Why are European cities relatively small

Important cities in the Middle Ages

Until the beginning of the 12th century, the number of cities in Central Europe remained relatively low at a few hundred. The height of medieval urban development was between the 12th and 14th centuries, when the existing cities grew to a considerable size and numerous new foundations were planned and carried out. This development ended in the late Middle Ages. New cities were now rarely founded and the growth of the existing cities came to a standstill. In general, it can be stated that the demographic development of a city is to be seen in direct connection with its economic, social and political influence. However, the absolute number of inhabitants is not the only criterion that assigned importance to a city. Of decisive importance for the success of a city was its national and international economic integration.

German Empire

Towards the end of the late Middle Ages there were around 3500 cities in Germany, which were relatively small compared to ancient cities. 90 to 95 percent of the cities belonged to the dwarf (up to 500 inhabitants) and small towns (up to 2000 inhabitants). The rest is distributed among small medium-sized towns with 2,000 to 10,000 inhabitants, large medium-sized towns with up to 20,000 inhabitants and the few towns with more than 20,000 inhabitants that make up the big cities. The cities that reached a population of over 50,000 and can be counted among the world cities of the Middle Ages were all in other European countries.

For the area of ​​the German Empire, the number of large and medium-sized cities, which around 1500 had a population of more than 2000, is estimated at around 200. The largest city was Cologne. In the 15th century, the city housed a little more than 40,000 inhabitants with an area of ​​around 400 hectares. The important southern German city of Nuremberg, which had just under 23,000 inhabitants around 1430, outstripped Cologne at the beginning of the 16th century. Important cities such as Lübeck (around 1400 about 25,000 inhabitants), Danzig (30,000 inhabitants), Bremen (20,000 inhabitants), Hamburg (16,000 to 18,000 inhabitants in the middle of the 15th century) and Rostock (over 10,000 inhabitants) were in the area of ​​the narrower Hanseatic region. . Other large cities or important medium-sized cities on the threshold of the big city were Breslau (20,000 inhabitants) as well as Augsburg, Erfurt, Braunschweig, Lüneburg, Ulm, Würzburg and Strasbourg, all of which had around 18,000 inhabitants.

Constantinople and Spain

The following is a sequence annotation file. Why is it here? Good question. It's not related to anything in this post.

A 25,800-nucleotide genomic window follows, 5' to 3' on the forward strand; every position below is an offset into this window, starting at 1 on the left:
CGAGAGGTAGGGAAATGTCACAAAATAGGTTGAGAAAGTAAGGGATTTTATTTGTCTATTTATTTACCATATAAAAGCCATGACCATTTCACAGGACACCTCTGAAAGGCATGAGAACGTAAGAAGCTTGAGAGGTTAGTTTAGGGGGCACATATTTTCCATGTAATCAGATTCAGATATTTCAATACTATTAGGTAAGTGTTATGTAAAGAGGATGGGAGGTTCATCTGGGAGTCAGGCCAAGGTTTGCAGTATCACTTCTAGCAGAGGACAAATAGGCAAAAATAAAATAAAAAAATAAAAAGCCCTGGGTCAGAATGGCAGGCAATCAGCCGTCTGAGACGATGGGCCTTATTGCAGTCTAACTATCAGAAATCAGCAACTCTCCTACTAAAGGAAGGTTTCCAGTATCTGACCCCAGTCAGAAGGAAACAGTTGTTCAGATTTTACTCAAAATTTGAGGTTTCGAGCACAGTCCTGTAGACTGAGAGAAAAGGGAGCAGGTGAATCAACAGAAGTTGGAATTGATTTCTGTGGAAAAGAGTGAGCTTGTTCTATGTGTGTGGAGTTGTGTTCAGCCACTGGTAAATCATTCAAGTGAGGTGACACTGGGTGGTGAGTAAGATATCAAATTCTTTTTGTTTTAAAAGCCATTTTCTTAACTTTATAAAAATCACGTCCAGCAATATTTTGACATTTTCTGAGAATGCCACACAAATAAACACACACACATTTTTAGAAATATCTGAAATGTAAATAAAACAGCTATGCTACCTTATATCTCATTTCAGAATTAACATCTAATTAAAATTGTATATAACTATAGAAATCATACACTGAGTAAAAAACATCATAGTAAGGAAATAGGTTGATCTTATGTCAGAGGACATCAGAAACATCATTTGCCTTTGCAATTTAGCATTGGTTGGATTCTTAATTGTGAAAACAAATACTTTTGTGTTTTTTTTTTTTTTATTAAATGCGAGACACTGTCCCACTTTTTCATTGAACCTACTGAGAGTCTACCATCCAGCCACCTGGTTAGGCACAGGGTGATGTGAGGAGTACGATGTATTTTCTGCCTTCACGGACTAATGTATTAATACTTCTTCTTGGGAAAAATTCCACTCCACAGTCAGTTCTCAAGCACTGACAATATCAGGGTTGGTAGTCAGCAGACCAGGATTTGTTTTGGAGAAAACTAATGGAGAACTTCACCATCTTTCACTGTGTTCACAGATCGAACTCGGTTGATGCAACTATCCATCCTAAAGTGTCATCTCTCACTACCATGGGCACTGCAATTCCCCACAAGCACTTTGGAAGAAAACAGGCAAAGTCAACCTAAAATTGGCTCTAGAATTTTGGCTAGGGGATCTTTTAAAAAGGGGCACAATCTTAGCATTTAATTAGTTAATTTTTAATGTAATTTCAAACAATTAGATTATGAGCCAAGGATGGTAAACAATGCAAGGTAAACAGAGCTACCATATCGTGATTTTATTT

The largest European city in the early Middle Ages and an absolute exception among the cities was Constantinople, formerly Byzantium, with a population of around half a million towards the end of the 15th century. Some cities in Spain under the rule of the Arabs also held a special position. Córdoba is said to have had more than 500,000 inhabitants in the 10th century. Other Spanish cities with a big city character were Seville with around 24,000 inhabitants in the 13th century and Barcelona, ​​which had 35,000 inhabitants towards the end of the 14th century.


Most of the major medieval cities originated in Italy. In 1288 there were about 100,000 inhabitants in Milan. Florence had about 95,000 inhabitants around 1300 and Venice 90,000 inhabitants. After city expansion, Naples grew to 50,000 inhabitants at the beginning of the 14th century, while Rome only had a population of 35,000 around the middle of the 13th century.


After Italy, the Netherlands had the highest degree of urbanization and the highest number of large cities. In the 13th century, Ghent had around 60,000 inhabitants within its city walls, while Bruges had 50,000 on an area of ​​430 hectares. Tournai with 40,000 to 50,000 as well as Löwen with 45,000 and Ypres with 40,000 inhabitants reached a similar size to Bruges. Antwerp experienced a rapid rise. The city grew from 5,000 inhabitants in 1347 to over 80,000 inhabitants in 1580. In the late Middle Ages, Brussels (30,000 inhabitants), Liège (around 40,000 inhabitants) and Utrecht (around 20,000 inhabitants) also achieved city status. In addition, there were a number of large medium-sized cities that were on the edge of the threshold to the big city. These included above all the cities on the IJssel such as Kampen, Deventer and Zwolle as well as Maastricht on the Maas.


The number of large cities in France, on the other hand, was rather small. However, the most important city of the Middle Ages was in France. Paris was the most respected metropolis of the Middle Ages and was considered a center of science, economy and culture. Political power was also concentrated here, as the city was also the seat of the kings of France. The successful commercial activity and its national and international economic activities made the city grow to a considerable size as early as the 13th century. At that time Paris already had 100,000 inhabitants. However, this figure is based on estimates due to the lack of registers. History suggests that the total number of residents could also have been significantly higher.

Far behind Paris followed Toulouse and Amiens, which had 25,000 and 20,000 inhabitants respectively in the 13th century. In the south, Avignon, especially during the time as the pope's residence, and Marseille (each with 30,000 to 40,000 inhabitants) were the most important cities. The population of the major regional capitals Bordeaux, Lyon, Montpellier and Poitiers was between 10,000 and 20,000 inhabitants.